Sculptor Frederic-Auguste Bartholdi is credited with bringing the concept of the Statue of Liberty to fruition, deriving inspiration from the 19th-century penchance for grandiose monuments. He originally designed the statue for placement at the Suez Canal, but the project was never commissioned. After a promotional trip across America, Bartholdi's ideas finally took hold in 1874, and a Franco-American coalition was formed to fund the project, with the Americans building the base and the French the statue. Bartholdi delivered the statue in pieces: first the arm and torch, then the head, and finally the body.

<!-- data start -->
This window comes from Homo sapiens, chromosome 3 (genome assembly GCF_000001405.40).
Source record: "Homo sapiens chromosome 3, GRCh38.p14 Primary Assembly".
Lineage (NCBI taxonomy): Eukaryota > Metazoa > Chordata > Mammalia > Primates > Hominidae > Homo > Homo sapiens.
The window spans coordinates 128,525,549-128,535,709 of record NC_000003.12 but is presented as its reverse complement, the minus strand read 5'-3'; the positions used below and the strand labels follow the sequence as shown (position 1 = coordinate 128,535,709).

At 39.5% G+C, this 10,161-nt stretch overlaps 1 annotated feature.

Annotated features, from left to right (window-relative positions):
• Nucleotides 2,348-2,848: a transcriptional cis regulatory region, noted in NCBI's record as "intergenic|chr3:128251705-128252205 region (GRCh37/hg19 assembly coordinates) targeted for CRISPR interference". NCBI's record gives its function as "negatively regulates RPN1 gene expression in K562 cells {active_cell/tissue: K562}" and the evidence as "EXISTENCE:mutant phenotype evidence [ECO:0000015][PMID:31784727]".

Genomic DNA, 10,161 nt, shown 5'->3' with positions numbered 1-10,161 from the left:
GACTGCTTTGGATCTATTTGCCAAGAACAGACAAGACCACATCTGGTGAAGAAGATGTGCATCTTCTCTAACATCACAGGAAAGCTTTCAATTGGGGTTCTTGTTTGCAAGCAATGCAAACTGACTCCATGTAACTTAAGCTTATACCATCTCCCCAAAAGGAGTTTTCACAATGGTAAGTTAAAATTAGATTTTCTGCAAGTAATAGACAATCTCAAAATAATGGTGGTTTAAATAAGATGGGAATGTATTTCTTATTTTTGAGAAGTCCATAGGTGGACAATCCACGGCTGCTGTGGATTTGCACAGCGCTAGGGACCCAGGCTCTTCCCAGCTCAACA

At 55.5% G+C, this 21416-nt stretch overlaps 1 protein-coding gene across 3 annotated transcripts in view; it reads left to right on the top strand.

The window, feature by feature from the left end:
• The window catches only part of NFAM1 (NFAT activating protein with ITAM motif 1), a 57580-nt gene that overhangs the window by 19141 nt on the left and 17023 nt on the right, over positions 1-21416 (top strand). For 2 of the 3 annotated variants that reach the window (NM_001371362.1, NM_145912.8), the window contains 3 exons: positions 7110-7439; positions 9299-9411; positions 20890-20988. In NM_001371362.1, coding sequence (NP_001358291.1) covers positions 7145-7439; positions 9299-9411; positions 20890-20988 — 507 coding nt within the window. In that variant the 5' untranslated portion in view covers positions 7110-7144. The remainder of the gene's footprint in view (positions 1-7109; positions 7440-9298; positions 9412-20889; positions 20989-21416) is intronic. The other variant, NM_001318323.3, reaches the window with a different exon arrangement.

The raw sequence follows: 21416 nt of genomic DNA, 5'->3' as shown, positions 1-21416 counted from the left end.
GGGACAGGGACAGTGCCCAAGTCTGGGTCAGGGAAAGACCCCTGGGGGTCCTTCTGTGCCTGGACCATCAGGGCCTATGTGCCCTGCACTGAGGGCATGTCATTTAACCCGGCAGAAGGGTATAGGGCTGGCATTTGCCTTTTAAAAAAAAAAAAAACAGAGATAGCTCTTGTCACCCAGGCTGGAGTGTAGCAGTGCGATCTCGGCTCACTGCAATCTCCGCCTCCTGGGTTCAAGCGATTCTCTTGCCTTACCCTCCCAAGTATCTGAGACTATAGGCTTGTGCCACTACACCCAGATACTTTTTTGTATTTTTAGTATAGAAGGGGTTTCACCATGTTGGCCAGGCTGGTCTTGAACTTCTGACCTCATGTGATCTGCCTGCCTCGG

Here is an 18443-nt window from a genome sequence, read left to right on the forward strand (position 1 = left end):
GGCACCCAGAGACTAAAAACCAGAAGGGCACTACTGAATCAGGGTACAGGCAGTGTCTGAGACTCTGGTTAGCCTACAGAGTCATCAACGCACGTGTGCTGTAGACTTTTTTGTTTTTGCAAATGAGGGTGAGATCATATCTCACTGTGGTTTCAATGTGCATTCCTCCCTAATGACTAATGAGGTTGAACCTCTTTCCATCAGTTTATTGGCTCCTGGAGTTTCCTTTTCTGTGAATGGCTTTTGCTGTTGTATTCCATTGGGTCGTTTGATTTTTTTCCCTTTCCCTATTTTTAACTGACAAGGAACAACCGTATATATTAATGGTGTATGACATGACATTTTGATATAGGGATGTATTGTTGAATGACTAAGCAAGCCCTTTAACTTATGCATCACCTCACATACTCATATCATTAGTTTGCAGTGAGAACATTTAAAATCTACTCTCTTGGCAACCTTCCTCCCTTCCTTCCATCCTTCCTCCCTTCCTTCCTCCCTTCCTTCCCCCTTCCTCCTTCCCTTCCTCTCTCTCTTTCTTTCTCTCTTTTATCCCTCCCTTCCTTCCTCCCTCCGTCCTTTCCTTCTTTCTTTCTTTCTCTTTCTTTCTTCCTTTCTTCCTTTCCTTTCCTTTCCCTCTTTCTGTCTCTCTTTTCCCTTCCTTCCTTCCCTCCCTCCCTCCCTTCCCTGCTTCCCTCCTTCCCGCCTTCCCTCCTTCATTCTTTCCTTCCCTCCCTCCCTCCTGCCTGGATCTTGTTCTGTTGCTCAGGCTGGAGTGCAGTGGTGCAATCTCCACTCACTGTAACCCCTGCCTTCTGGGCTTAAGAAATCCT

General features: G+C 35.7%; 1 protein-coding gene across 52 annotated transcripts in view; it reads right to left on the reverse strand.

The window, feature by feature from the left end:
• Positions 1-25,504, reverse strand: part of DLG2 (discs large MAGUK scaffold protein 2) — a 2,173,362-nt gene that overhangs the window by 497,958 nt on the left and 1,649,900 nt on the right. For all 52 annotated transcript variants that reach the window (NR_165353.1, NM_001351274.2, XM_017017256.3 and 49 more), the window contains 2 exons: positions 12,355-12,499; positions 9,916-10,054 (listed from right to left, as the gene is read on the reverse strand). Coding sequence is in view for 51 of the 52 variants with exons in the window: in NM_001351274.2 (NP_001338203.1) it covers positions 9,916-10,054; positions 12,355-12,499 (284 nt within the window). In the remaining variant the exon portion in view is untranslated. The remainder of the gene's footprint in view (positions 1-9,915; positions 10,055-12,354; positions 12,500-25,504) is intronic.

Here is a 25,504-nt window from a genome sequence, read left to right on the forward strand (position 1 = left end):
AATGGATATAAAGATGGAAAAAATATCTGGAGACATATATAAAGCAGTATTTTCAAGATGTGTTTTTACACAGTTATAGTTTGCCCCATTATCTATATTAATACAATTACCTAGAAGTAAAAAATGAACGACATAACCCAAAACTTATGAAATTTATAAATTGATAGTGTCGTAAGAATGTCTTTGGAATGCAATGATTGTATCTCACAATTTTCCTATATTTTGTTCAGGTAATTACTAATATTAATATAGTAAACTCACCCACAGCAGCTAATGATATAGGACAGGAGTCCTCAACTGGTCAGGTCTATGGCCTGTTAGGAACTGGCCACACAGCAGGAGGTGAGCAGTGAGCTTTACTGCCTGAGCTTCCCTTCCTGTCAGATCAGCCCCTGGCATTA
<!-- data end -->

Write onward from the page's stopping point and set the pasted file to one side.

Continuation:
French engineer Gustave Eiffel designed the intricate skeleton for the statue, an iron frame that supports the copper-sheathed exterior. American architect Richard Morris Hunt designed the pedestal.
- Mary J. Shapiro, How They Built the Statue of Liberty , New York: Random House, 1985.